Author Topic: Dry yeast dates  (Read 436 times)

Offline denny

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Dry yeast dates
« on: April 05, 2021, 11:08:47 PM »
Following a discussion opin another thread about dry yeast dating, I contacted a friend at Lallemnd.  Here's his reply.  BTW, I asked him for a copy of the chart he mentions and will post it here when I get it.

Best By date is the point where you start to see a reduction in the performance of the yeast. The lab geeks have figured this out so they call it probably way before they should. Treated well…..that sachet will still perform for years. Strains are different too…..some have a shorter life than others….I have a chert somewhere…I can send to ya.
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Offline dls5492

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Re: Dry yeast dates
« Reply #1 on: April 05, 2021, 11:23:26 PM »
Thank you.
David S.
Cedar Falls, IA
Club: Cedar River Association of Zymurgy Enthusiasts (CRAZE)

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Offline roger

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Re: Dry yeast dates
« Reply #2 on: April 06, 2021, 12:27:25 PM »
Yes, thank you Denny.

This seems to confirms my experience and others on this forum.

I am most interested in the chart showing which strains have a shorter life.
Roger

Offline Ellismr

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Re: Dry yeast dates
« Reply #3 on: April 07, 2021, 10:12:16 AM »
Following a discussion opin another thread about dry yeast dating, I contacted a friend at Lallemnd.  Here's his reply.  BTW, I asked him for a copy of the chart he mentions and will post it here when I get it.

Best By date is the point where you start to see a reduction in the performance of the yeast. The lab geeks have figured this out so they call it probably way before they should. Treated well…..that sachet will still perform for years. Strains are different too…..some have a shorter life than others….I have a chert somewhere…I can send to ya.
So when I’m using the software to figure pitch rate I usually put the package date and the yeast variety (I.E. BRY-97) to determine viability and the resulting number of sachets to use.  If the best by date for example says March 2023 what would you recommend I use for the package date?  Thank you.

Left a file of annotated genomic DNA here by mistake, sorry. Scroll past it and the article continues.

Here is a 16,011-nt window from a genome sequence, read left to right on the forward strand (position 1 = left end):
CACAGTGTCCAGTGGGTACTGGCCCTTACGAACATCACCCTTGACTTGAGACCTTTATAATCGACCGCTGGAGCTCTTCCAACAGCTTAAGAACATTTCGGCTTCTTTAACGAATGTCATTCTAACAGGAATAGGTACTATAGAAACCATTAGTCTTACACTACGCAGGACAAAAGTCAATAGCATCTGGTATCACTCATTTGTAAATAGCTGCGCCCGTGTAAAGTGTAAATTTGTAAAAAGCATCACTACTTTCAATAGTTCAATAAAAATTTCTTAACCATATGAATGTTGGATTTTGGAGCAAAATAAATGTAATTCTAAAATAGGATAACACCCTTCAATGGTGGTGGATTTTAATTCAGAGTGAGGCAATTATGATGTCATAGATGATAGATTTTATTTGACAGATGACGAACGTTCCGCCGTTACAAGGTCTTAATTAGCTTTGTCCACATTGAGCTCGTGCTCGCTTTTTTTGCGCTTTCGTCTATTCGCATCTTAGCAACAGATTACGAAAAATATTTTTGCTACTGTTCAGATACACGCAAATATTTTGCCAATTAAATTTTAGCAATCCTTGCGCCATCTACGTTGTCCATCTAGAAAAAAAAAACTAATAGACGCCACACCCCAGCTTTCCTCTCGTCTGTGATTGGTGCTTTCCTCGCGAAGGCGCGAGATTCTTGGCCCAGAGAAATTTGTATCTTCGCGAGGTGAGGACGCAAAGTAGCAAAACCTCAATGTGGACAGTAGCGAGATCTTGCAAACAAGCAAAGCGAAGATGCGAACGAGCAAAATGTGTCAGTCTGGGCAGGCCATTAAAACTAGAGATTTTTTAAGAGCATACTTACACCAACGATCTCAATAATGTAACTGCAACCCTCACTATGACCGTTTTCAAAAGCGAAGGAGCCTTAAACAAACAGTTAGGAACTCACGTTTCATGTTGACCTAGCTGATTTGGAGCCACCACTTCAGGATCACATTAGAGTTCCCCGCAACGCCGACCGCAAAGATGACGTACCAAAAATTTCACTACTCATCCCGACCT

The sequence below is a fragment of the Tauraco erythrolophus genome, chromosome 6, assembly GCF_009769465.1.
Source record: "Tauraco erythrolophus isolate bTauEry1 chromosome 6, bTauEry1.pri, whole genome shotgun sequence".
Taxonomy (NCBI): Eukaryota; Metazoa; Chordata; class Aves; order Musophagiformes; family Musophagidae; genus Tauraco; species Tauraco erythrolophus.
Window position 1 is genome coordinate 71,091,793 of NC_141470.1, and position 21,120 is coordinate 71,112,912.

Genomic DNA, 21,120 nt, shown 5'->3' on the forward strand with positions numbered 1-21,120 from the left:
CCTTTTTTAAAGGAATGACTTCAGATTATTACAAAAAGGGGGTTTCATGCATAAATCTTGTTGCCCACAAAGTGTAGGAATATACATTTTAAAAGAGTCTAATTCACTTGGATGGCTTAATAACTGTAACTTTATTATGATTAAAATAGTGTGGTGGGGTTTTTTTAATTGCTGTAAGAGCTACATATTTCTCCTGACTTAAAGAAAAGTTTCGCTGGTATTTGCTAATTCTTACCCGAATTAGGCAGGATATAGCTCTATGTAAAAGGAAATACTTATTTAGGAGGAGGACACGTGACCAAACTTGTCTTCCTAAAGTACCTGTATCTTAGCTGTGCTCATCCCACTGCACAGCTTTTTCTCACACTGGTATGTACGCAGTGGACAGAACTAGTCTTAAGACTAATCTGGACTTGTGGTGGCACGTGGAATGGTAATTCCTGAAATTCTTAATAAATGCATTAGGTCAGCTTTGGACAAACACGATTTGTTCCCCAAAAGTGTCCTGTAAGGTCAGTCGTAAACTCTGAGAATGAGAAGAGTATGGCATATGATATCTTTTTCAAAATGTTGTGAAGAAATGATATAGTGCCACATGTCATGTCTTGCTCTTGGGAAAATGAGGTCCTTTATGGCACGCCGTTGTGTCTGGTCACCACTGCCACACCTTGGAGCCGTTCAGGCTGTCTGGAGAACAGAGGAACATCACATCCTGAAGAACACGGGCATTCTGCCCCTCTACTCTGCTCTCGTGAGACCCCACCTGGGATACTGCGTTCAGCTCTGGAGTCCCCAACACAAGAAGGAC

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Offline denny

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Re: Dry yeast dates
« Reply #4 on: April 07, 2021, 03:17:55 PM »
Following a discussion opin another thread about dry yeast dating, I contacted a friend at Lallemnd.  Here's his reply.  BTW, I asked him for a copy of the chart he mentions and will post it here when I get it.

Best By date is the point where you start to see a reduction in the performance of the yeast. The lab geeks have figured this out so they call it probably way before they should. Treated well…..that sachet will still perform for years. Strains are different too…..some have a shorter life than others….I have a chert somewhere…I can send to ya.
So when I’m using the software to figure pitch rate I usually put the package date and the yeast variety (I.E. BRY-97) to determine viability and the resulting number of sachets to use.  If the best by date for example says March 2023 what would you recommend I use for the package date?  Thank you.


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I have no idea. I don't use pitch raten calculators any longer. Personally I don't worry much about cell count.
Life begins at 60.....1.060, that is!

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"The whole problem with the world is that fools and fanatics are always so certain of themselves, and wiser people so full of doubts." - Bertrand Russell

Offline Saccharomyces

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Re: Dry yeast dates
« Reply #5 on: April 08, 2021, 07:52:46 PM »
So when I’m using the software to figure pitch rate I usually put the package date and the yeast variety (I.E. BRY-97) to determine viability and the resulting number of sachets to use.  If the best by date for example says March 2023 what would you recommend I use for the package date?

Yeast are not automatons.  They are living organisms whose behavior is dictated by genetics.  No two yeast strains behave exactly the same way when pitched into identical wort.  Plus, some yeast strains remain viable longer than others.  That is why yeast calculators are one step above worthless.  One can use rules of thumb when pitching a new yeast culture, but one is kidding oneself if he/she believes that the precision offered by a yeast calculator is anything more than fiction.

Offline fredthecat

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Re: Dry yeast dates
« Reply #6 on: April 22, 2021, 01:31:58 AM »
So when I’m using the software to figure pitch rate I usually put the package date and the yeast variety (I.E. BRY-97) to determine viability and the resulting number of sachets to use.  If the best by date for example says March 2023 what would you recommend I use for the package date?

Yeast are not automatons.  They are living organisms whose behavior is dictated by genetics.  No two yeast strains behave exactly the same way when pitched into identical wort.  Plus, some yeast strains remain viable longer than others.  That is why yeast calculators are one step above worthless.  One can use rules of thumb when pitching a new yeast culture, but one is kidding oneself if he/she believes that the precision offered by a yeast calculator is anything more than fiction.

yup, i wish there was a category to describe a yeast's relative vigor(?), as clearly they don't all work the same from 2 litre starters.